In the post-genomic era, the main aim of cancer research is organizing the large amount of data on gene expression and protein abundance into a meaningful biological context. Performing integrated analysis of genomic and proteomic data sets is a challenging task. To comprehensively assess the correlation between mRNA and protein expression, we focused on the gene set enrichment analysis, a recently described powerful analytical method. When the differentially expressed proteins in 12 colorectal cancer tissue samples were con sidered a collective set, they exhibited significant concordance with primary tumor gene expression data in 180 colorectal cancer tissue samples. We found that 53 upregulated proteins were significantly enriched in genes exhibiting elevated gene expression levels (P<0.001, ES=0.53), indicating a positive correlation between the proteomic and transcriptomic data. Similarly, 44 downregulated proteins were significantly enriched in genes exhibiting elevated gene expression levels (P<0.001, ES -0.65). Moreover, we applied gene set enrichment analysis to identify functional genetic pathways in CRC. A relatively large number of upregulated proteins were related to the two principal pathways; ECM receptor interaction was related to heparan sulfate proteoglycan 2 and vitronectin, and ribosome to RPL13, RPL27A, RPL4, RPS18, and RPS29. In conclusion, the integrated understanding of both genomic and proteomic data sets can lead to a better understanding of functional inference at the physiological level and potential molecular targets in clinical settings.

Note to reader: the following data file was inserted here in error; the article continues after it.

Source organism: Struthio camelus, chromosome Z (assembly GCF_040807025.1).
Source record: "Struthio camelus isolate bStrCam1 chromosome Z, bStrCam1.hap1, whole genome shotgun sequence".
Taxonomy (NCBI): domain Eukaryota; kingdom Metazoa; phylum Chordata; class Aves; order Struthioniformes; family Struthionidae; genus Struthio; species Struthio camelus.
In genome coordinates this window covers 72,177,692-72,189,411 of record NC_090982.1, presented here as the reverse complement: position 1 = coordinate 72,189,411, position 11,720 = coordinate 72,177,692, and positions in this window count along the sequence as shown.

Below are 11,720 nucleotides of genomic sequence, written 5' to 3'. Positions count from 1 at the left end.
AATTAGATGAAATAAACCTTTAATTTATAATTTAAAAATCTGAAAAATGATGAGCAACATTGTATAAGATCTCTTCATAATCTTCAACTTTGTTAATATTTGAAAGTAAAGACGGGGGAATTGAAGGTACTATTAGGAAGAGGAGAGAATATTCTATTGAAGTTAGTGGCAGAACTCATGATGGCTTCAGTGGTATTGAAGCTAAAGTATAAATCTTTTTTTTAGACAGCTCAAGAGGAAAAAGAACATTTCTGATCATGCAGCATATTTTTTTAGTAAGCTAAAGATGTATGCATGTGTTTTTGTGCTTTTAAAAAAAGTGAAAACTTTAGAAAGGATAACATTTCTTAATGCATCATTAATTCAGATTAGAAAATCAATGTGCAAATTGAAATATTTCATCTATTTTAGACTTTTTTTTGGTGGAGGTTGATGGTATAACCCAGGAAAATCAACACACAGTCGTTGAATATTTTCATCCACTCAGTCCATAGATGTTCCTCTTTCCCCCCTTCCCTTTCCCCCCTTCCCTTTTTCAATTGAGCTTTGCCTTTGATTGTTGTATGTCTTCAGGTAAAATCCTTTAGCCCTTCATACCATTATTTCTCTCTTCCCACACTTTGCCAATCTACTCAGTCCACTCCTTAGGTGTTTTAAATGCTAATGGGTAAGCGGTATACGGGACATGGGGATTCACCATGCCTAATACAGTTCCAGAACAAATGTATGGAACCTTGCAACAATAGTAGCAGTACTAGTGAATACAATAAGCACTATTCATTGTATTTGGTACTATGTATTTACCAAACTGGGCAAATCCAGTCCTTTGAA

All Science Journal Classification (ASJC) codes
- Cancer Research